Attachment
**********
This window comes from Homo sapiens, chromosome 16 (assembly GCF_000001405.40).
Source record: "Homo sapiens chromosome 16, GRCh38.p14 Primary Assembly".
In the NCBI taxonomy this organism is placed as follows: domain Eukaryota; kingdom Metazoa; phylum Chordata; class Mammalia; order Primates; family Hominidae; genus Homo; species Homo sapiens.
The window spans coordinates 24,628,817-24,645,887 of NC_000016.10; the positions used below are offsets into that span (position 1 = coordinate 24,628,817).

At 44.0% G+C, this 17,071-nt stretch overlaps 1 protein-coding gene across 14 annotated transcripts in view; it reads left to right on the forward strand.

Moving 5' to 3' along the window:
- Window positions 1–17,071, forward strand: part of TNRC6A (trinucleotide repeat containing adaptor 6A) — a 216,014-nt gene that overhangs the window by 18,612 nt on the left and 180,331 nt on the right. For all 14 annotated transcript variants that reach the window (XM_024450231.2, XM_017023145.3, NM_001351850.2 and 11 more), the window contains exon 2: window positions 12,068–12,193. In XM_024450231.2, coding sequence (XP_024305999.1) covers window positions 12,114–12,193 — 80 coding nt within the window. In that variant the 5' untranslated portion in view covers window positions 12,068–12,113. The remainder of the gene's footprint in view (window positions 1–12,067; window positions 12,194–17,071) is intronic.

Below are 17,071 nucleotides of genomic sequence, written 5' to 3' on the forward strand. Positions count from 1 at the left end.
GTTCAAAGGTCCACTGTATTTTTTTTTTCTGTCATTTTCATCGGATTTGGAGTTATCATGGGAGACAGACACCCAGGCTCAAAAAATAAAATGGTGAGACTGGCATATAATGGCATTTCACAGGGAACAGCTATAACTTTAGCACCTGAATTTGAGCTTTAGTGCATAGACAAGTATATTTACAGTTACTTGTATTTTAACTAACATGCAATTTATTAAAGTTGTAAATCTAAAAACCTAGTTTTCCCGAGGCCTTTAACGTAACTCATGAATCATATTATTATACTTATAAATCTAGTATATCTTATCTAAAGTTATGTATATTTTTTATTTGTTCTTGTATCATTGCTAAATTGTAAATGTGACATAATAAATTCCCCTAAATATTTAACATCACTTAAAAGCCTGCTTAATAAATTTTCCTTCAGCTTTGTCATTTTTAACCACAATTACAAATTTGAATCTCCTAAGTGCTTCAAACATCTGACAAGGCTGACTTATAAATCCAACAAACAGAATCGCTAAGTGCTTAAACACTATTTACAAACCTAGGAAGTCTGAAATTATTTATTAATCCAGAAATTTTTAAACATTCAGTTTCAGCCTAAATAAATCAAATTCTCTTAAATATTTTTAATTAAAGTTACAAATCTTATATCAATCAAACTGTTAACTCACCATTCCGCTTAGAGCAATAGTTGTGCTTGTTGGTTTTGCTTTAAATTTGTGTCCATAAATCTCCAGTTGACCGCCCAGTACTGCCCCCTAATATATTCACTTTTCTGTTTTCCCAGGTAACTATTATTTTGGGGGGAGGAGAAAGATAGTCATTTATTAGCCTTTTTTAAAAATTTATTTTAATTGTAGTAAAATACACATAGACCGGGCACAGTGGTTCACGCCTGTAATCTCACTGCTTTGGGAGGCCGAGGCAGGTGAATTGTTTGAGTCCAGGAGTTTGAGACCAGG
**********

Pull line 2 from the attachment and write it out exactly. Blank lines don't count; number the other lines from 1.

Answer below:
Source record: "Homo sapiens chromosome 16, GRCh38.p14 Primary Assembly".